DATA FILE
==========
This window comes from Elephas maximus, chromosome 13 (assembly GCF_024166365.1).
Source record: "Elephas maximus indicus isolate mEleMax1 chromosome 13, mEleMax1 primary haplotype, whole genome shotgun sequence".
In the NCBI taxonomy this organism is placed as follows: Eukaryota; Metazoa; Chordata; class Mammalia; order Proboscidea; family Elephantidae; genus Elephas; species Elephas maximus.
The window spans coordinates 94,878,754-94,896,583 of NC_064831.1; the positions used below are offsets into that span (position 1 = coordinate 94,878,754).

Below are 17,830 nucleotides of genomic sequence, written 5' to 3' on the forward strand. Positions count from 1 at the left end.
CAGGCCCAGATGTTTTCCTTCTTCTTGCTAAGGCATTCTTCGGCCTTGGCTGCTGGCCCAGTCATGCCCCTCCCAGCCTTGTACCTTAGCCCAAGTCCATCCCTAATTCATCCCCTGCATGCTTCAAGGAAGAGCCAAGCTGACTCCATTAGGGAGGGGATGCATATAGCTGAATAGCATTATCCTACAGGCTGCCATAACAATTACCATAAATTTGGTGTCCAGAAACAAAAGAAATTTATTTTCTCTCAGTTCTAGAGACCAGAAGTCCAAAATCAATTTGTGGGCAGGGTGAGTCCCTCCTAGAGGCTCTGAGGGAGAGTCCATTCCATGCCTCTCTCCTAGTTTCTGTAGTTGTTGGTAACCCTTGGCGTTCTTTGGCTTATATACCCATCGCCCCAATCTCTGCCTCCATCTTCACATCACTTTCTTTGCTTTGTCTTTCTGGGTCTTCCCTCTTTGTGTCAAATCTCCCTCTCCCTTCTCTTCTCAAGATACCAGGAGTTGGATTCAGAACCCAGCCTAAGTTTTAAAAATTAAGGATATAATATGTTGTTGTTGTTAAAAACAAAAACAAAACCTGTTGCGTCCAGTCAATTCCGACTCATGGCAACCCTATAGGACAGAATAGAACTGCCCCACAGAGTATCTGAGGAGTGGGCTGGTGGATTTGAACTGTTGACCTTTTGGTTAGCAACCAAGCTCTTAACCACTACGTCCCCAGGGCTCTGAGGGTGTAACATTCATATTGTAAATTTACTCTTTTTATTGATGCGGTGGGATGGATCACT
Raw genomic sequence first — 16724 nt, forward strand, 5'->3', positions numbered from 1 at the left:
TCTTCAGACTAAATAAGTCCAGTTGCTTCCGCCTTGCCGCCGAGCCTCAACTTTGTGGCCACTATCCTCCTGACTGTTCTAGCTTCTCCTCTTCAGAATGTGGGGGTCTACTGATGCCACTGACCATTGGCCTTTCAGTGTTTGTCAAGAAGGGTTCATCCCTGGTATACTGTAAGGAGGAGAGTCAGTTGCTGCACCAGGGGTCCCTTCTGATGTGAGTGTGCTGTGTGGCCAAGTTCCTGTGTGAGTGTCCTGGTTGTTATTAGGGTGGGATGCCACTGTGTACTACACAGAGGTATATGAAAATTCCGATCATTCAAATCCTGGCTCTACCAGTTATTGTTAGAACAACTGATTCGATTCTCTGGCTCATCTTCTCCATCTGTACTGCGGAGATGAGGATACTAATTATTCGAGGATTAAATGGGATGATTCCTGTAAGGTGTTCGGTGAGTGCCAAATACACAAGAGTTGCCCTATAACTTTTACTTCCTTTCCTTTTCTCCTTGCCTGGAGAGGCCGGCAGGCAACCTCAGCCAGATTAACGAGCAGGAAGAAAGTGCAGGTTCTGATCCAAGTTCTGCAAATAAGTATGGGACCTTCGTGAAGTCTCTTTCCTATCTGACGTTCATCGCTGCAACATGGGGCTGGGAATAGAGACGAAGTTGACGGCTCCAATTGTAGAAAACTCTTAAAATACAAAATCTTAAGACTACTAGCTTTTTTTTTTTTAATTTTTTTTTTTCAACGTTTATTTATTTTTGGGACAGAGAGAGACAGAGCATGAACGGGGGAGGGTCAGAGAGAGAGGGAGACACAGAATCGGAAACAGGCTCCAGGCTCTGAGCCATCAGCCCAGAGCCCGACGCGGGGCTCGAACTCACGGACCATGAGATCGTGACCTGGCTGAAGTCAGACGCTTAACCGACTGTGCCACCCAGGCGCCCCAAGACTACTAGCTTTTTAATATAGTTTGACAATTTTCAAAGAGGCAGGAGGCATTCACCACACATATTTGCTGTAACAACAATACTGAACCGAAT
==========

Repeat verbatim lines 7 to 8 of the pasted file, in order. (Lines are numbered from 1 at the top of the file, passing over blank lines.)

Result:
Raw genomic sequence first — 16724 nt, forward strand, 5'->3', positions numbered from 1 at the left:
TCTTCAGACTAAATAAGTCCAGTTGCTTCCGCCTTGCCGCCGAGCCTCAACTTTGTGGCCACTATCCTCCTGACTGTTCTAGCTTCTCCTCTTCAGAATGTGGGGGTCTACTGATGCCACTGACCATTGGCCTTTCAGTGTTTGTCAAGAAGGGTTCATCCCTGGTATACTGTAAGGAGGAGAGTCAGTTGCTGCACCAGGGGTCCCTTCTGATGTGAGTGTGCTGTGTGGCCAAGTTCCTGTGTGAGTGTCCTGGTTGTTATTAGGGTGGGATGCCACTGTGTACTACACAGAGGTATATGAAAATTCCGATCATTCAAATCCTGGCTCTACCAGTTATTGTTAGAACAACTGATTCGATTCTCTGGCTCATCTTCTCCATCTGTACTGCGGAGATGAGGATACTAATTATTCGAGGATTAAATGGGATGATTCCTGTAAGGTGTTCGGTGAGTGCCAAATACACAAGAGTTGCCCTATAACTTTTACTTCCTTTCCTTTTCTCCTTGCCTGGAGAGGCCGGCAGGCAACCTCAGCCAGATTAACGAGCAGGAAGAAAGTGCAGGTTCTGATCCAAGTTCTGCAAATAAGTATGGGACCTTCGTGAAGTCTCTTTCCTATCTGACGTTCATCGCTGCAACATGGGGCTGGGAATAGAGACGAAGTTGACGGCTCCAATTGTAGAAAACTCTTAAAATACAAAATCTTAAGACTACTAGCTTTTTTTTTTTTAATTTTTTTTTTTCAACGTTTATTTATTTTTGGGACAGAGAGAGACAGAGCATGAACGGGGGAGGGTCAGAGAGAGAGGGAGACACAGAATCGGAAACAGGCTCCAGGCTCTGAGCCATCAGCCCAGAGCCCGACGCGGGGCTCGAACTCACGGACCATGAGATCGTGACCTGGCTGAAGTCAGACGCTTAACCGACTGTGCCACCCAGGCGCCCCAAGACTACTAGCTTTTTAATATAGTTTGACAATTTTCAAAGAGGCAGGAGGCATTCACCACACATATTTGCTGTAACAACAATACTGAACCGAAT